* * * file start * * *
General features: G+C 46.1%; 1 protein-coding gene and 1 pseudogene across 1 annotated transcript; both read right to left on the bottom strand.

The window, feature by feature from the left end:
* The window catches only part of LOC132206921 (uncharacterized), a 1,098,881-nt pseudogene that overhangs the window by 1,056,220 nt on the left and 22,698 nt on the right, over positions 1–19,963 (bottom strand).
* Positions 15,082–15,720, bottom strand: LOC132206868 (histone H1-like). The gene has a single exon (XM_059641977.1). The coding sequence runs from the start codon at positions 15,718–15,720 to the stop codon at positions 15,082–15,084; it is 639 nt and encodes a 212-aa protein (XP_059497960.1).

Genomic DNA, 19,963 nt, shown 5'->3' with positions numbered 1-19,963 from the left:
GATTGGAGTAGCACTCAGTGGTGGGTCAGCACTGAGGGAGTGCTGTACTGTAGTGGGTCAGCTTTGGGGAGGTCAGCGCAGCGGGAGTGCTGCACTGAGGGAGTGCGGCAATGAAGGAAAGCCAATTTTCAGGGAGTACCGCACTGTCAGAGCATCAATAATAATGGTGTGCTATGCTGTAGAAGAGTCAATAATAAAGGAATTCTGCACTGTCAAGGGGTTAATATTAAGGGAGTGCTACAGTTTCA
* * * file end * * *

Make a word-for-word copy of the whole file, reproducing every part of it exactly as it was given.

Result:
General features: G+C 46.1%; 1 protein-coding gene and 1 pseudogene across 1 annotated transcript; both read right to left on the bottom strand.

The window, feature by feature from the left end:
* The window catches only part of LOC132206921 (uncharacterized), a 1,098,881-nt pseudogene that overhangs the window by 1,056,220 nt on the left and 22,698 nt on the right, over positions 1–19,963 (bottom strand).
* Positions 15,082–15,720, bottom strand: LOC132206868 (histone H1-like). The gene has a single exon (XM_059641977.1). The coding sequence runs from the start codon at positions 15,718–15,720 to the stop codon at positions 15,082–15,084; it is 639 nt and encodes a 212-aa protein (XP_059497960.1).

Genomic DNA, 19,963 nt, shown 5'->3' with positions numbered 1-19,963 from the left:
GATTGGAGTAGCACTCAGTGGTGGGTCAGCACTGAGGGAGTGCTGTACTGTAGTGGGTCAGCTTTGGGGAGGTCAGCGCAGCGGGAGTGCTGCACTGAGGGAGTGCGGCAATGAAGGAAAGCCAATTTTCAGGGAGTACCGCACTGTCAGAGCATCAATAATAATGGTGTGCTATGCTGTAGAAGAGTCAATAATAAAGGAATTCTGCACTGTCAAGGGGTTAATATTAAGGGAGTGCTACAGTTTCA